Our volunteer raqs archivist said the same…
“It’s odd to learn that a dance troupe is performing in exchange for exposure to a room full of paid ticket holders at an event. Dancing for fun, dancing as part of attending a conference as a trainee, participating in a holiday event, dancing to help a cause and bartering are different things. But actually expecting a dancer who just paid x amount for her costume, hair, nails, toes, you name it….gas – shall I go on? – to dance for free is flat out disrespectful. I’ve even learned of some cases where the host says things like, “It just wasn’t in the budget.” But at the end of the night when money is being counted, it sure looks like it could be in the profits! We may really need to examine how we approach or accept this idea of “exposure” as a form of payment.”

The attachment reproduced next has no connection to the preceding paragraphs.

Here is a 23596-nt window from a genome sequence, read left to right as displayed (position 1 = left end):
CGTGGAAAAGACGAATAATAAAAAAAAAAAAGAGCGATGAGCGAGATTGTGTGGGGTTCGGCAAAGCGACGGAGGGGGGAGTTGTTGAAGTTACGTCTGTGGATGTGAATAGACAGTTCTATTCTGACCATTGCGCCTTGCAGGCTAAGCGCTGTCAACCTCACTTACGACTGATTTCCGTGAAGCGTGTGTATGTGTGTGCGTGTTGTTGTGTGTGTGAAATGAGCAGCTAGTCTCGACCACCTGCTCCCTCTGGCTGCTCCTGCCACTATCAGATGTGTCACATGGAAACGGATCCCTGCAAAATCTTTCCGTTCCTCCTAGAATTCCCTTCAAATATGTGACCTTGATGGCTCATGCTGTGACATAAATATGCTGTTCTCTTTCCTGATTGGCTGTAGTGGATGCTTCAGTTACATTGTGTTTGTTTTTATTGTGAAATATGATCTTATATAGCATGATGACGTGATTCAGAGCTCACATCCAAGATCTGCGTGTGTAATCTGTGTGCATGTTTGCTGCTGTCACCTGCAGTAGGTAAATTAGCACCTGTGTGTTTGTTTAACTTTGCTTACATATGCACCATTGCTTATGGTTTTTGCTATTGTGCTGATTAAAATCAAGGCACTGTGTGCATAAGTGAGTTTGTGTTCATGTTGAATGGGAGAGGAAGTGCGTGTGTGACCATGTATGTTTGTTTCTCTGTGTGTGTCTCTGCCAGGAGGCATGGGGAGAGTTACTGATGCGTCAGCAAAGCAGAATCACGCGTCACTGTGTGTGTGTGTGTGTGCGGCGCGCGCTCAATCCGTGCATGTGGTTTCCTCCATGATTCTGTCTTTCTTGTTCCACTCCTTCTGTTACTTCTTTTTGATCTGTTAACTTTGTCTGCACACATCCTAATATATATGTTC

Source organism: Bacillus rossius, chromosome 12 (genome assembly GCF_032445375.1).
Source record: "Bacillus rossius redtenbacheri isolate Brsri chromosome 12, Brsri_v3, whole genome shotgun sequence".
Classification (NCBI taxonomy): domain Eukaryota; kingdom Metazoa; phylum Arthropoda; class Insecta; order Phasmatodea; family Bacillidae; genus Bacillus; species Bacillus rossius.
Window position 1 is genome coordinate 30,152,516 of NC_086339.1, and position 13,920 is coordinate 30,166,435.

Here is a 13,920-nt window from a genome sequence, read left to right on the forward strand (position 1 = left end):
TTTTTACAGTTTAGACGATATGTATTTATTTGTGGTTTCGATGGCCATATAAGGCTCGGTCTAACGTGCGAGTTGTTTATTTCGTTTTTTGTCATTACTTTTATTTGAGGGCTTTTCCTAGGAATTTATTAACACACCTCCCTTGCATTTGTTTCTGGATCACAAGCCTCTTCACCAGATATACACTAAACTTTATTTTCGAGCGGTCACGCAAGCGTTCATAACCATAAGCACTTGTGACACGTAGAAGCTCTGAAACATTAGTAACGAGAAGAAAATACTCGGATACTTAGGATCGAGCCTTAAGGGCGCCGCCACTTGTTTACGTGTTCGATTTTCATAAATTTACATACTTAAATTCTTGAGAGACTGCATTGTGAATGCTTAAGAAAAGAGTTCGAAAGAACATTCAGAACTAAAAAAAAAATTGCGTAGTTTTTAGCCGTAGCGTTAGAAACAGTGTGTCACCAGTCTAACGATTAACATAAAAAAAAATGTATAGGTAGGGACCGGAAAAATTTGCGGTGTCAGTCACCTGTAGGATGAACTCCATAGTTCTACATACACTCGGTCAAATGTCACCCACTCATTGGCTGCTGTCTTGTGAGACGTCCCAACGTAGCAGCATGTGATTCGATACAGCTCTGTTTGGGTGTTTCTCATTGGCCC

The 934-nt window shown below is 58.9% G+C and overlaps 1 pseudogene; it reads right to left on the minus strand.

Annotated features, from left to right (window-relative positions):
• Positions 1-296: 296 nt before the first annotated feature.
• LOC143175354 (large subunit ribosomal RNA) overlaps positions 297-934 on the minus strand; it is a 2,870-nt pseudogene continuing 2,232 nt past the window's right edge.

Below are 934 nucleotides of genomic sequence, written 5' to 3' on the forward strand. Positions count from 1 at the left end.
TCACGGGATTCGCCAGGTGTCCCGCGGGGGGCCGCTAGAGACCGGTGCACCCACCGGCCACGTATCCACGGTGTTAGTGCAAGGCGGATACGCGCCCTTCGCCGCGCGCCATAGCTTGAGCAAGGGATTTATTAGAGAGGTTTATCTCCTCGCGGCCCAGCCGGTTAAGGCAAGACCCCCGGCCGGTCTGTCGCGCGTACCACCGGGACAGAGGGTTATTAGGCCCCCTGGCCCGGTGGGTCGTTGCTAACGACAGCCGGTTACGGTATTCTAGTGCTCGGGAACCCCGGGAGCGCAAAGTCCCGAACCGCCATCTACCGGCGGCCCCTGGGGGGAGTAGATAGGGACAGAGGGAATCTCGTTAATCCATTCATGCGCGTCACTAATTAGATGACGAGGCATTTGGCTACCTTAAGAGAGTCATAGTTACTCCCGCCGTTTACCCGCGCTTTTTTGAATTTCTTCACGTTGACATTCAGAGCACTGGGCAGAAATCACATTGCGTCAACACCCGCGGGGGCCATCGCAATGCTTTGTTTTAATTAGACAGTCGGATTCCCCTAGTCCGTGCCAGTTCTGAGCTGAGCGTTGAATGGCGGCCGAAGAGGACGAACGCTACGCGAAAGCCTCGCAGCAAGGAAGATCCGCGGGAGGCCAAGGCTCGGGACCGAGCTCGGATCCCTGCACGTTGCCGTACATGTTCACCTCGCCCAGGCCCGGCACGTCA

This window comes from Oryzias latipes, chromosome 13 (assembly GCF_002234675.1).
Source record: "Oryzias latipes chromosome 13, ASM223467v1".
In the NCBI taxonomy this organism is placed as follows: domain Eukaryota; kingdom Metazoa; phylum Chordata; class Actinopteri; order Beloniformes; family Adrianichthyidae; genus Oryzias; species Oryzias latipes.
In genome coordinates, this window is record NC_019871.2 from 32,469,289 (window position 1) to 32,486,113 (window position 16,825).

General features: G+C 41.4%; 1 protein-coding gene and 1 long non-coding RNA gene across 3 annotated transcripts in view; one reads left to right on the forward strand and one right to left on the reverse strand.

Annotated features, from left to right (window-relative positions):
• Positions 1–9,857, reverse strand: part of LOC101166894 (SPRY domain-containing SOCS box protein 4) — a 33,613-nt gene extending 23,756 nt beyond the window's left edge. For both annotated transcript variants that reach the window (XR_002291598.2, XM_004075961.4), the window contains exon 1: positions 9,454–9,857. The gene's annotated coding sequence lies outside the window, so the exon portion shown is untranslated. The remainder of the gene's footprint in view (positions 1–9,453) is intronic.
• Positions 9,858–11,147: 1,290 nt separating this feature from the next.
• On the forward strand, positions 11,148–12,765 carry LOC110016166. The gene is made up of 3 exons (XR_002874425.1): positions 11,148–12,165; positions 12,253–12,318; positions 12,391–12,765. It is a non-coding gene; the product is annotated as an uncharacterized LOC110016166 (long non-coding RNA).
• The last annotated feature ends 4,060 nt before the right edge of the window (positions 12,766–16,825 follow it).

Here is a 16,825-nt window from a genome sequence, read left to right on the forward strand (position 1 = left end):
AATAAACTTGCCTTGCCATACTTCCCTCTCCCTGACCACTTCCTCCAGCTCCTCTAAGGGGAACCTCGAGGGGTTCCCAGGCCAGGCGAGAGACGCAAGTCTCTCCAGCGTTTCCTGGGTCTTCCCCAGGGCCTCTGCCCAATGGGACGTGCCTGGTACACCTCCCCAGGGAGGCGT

We feel dancers (and musicians) in this art as well as other performance industries deserve to be paid. Good or bad, amateur or professional, if that person has taken time out of their day to get dressed up and travel to the event destination and entertain guests then that’s time they could be using for other things. Paying someone for their performance is a form of respect. This is not a reference to tucking bills into belts either, but a legitimate check with the troupe’s name on it or an envelope of agreed upon cash.
While getting involved in booking entertainment, musicians and cultural dance leaders, troupes and others we hold dear in our industry has a learning curve, we know that expecting a full show in exchange for exposure doesn’t cover the cost of training, costumes and so much more. Everyone enjoys exposure and can get it in many ways but exposure shouldn’t be the only form of payment. To expect a raissa to accept that as their only currency can be terribly insulting. Honouring a dancers’ rates or negotiating an agreed barter or price is all a part of respecting the art.
Thanks for reading,